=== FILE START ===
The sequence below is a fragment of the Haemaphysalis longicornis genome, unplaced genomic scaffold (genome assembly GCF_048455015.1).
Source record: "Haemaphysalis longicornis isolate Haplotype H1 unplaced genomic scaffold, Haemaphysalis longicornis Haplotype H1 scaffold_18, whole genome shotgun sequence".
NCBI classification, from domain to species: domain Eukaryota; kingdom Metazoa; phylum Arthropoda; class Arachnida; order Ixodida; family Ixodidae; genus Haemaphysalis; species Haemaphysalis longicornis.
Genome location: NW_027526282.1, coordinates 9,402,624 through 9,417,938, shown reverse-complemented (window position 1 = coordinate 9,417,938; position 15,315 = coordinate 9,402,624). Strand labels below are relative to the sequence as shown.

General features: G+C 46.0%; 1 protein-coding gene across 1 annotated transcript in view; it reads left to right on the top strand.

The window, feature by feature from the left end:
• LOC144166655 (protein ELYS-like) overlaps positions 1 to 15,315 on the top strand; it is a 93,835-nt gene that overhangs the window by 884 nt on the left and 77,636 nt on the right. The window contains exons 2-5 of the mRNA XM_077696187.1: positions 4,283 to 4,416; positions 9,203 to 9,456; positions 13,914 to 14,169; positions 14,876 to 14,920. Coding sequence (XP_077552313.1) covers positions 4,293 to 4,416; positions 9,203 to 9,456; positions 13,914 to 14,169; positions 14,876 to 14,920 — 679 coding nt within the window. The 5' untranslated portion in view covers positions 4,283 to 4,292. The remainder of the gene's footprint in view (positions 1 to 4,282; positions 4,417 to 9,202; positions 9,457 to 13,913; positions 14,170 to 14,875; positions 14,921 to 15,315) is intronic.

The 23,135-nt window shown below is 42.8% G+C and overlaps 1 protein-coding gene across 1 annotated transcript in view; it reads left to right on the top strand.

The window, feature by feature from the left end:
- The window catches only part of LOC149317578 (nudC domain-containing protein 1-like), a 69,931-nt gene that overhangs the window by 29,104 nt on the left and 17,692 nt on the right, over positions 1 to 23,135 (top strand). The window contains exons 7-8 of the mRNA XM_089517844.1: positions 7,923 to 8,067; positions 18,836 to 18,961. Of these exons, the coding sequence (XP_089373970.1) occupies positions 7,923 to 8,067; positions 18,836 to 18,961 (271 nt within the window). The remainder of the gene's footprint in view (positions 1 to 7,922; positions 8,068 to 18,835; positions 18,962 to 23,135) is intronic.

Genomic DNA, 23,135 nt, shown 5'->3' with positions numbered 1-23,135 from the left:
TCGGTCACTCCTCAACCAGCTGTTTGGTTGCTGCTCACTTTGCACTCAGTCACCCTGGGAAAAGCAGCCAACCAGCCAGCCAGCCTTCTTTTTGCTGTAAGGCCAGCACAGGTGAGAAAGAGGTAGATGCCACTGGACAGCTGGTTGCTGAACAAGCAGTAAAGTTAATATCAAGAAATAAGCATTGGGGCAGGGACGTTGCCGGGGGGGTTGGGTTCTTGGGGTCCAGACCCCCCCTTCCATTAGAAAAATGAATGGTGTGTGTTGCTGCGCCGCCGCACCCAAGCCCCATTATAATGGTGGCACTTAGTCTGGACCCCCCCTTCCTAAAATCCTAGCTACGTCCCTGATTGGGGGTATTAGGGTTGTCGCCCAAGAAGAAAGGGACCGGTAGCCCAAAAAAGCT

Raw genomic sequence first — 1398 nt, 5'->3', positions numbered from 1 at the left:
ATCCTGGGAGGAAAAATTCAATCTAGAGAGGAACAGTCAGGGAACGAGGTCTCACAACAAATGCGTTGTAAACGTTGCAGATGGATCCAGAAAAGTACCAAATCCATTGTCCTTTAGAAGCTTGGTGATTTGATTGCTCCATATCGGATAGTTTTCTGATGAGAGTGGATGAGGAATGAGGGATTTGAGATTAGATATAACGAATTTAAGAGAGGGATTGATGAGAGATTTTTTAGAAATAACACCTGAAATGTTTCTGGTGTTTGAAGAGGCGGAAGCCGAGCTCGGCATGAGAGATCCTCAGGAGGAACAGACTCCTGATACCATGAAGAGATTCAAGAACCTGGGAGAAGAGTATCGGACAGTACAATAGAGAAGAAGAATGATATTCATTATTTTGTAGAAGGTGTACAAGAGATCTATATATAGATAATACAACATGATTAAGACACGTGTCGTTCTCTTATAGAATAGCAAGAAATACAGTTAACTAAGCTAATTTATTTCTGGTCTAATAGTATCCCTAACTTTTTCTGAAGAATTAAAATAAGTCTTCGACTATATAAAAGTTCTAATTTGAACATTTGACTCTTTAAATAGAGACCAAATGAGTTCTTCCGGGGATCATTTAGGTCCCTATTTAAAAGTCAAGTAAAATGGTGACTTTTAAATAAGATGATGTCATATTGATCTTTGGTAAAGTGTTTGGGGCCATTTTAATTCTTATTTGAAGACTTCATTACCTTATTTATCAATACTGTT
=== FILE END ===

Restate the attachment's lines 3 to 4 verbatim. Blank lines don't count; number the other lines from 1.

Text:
NCBI classification, from domain to species: domain Eukaryota; kingdom Metazoa; phylum Arthropoda; class Arachnida; order Ixodida; family Ixodidae; genus Haemaphysalis; species Haemaphysalis longicornis.
Genome location: NW_027526282.1, coordinates 9,402,624 through 9,417,938, shown reverse-complemented (window position 1 = coordinate 9,417,938; position 15,315 = coordinate 9,402,624). Strand labels below are relative to the sequence as shown.